Australia's Anti-Gun Lobby Turns its Sights on Sports Shooters
July 7, 2008 - 7:13 PM
Pacific Rim Bureau (CNSNews.com) - Not satisfied with their government's proposals to ban ownership of semi-automatic handguns among the wider public, Australian anti-gun campaigners are now calling for sports shooters to give up their semi-automatics, too.
The National Coalition for Gun Control (NCGC) said Australian shooters who participate in the Olympic Games and other international competitions should forego participation in specific events in which semi-automatic handguns are used.
As long as Australians continued to take part in those events and possess those weapons, there was a danger of them "getting into the wrong hands" and possibly being used in a mass shooting, NCGC co-chair Roland Browne said Thursday.
He cited shootings in Scotland in 1996, in Germany last April, and in Australia last October, in which the three killers used semi-automatic firearms.
Ownership of semi-automatic rifles in Australia has been restricted since 1996, following an earlier mass shooting in which 35 people were killed.
But after last year's incident in Australia - two university students in Melbourne were shot dead by another student, a licensed gun owner - federal and state authorities proposed widening the ban to include categories of handguns not used in recognized sporting events.
It's because of these proposals that Browne's organization wants to see Australian sportsmen stop competing altogether in events in which semi-automatic handguns - as opposed to single-shot weapons - are used.
"We shouldn't let the fact that there's an Olympic event [using semi-automatics] dictate public safety," he said.
"If we ran that argument to its limits, then if the Olympics decided to hold an event involving Bazookas, we'd have Bazookas on the streets or in civilian hands. It's just absurd."
Australian Shooting Association executive director Nick Sullivan dismissed Browne's call Thursday.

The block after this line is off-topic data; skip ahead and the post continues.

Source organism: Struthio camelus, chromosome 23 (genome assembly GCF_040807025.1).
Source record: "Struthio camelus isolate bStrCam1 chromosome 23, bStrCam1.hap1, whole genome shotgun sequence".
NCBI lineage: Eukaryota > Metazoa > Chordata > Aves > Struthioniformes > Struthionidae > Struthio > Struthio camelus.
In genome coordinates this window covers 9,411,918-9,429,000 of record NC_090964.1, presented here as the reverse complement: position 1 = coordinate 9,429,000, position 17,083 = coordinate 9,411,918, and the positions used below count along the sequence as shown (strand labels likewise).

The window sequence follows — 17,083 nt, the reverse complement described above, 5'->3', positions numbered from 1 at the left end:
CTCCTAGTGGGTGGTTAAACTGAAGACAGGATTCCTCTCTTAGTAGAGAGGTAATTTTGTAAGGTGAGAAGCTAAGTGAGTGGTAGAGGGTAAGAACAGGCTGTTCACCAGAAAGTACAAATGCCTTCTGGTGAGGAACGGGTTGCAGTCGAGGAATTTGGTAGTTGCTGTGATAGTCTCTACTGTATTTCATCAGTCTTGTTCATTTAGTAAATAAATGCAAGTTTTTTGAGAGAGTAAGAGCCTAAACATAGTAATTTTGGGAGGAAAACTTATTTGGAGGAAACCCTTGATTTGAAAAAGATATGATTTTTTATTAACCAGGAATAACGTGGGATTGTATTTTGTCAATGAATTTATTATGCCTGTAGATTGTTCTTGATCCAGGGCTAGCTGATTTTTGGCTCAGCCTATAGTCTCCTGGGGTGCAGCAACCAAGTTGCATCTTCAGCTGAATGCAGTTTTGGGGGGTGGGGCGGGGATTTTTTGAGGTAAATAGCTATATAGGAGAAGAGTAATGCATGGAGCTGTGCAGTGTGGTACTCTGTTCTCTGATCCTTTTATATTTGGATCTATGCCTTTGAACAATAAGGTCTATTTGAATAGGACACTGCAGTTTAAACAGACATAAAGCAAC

Speaking from South Australia, he said semi-automatic handguns were used in two Olympic events - the 25 meter pistol event for men and women - and in a handful of events in the Commonwealth Games and World Championships.
"Are we prepared to give up these events? No we're not," he said.
Australian shooters are generally in the top 10 in Olympic events, and lead the field in the Commonwealth Games, a four-yearly event involving Britain and more than 70 of its former colonies. The next Commonwealth Games will be in Australia, in 2006.
Sullivan explained that semi-automatic pistols were used for target shooting because they have a low center of gravity and the recoil factor is much lower, giving a better recovery time between shots.
Australian gun-control groups have accused sports shooters of being selfish, putting their interests above those of wider society.
Sullivan denied that the shooters were selfish.
"The selfish attitude comes from a minority group who insist on trying to rule the world. I think it's time governments stood up and said, 'Enough of the minority; we're actually governing for the majority.'
"It's a legitimate sport," he said. "Indeed, the Olympic Games were founded on these sports. Baron de Coubertin [the founder of the modern Olympic movement in the late century] was a shooter."
Sullivan said sports shooters were "an easy target" for the National Coalition for Gun Control.
"It's easy to pick on something seen as threatening, I guess."
If the lobby group was serious about ensuring the safety of society, it should turn its attention instead to the judicial system, and call for tougher penalties for offenders, he said.
"That's the sort of thing they should be putting their effort and time into."
He also accused Browne of spreading misinformation about sports shooting.
"You could almost compare him to the Iraqi information minister," he remarked.
Mohammed Saeed al-Sahhaf has become an almost comical figure in Baghdad, where this week he steadfastly denied the presence of American forces, even as tank rolled through the capital's streets.
See earlier stories:
Planned Handgun Restrictions Alarm Australian Gun-Owners (Nov. 6 2002)
Shooting Prompts Appeals For Handgun Ban (Oct. 22, 2002)
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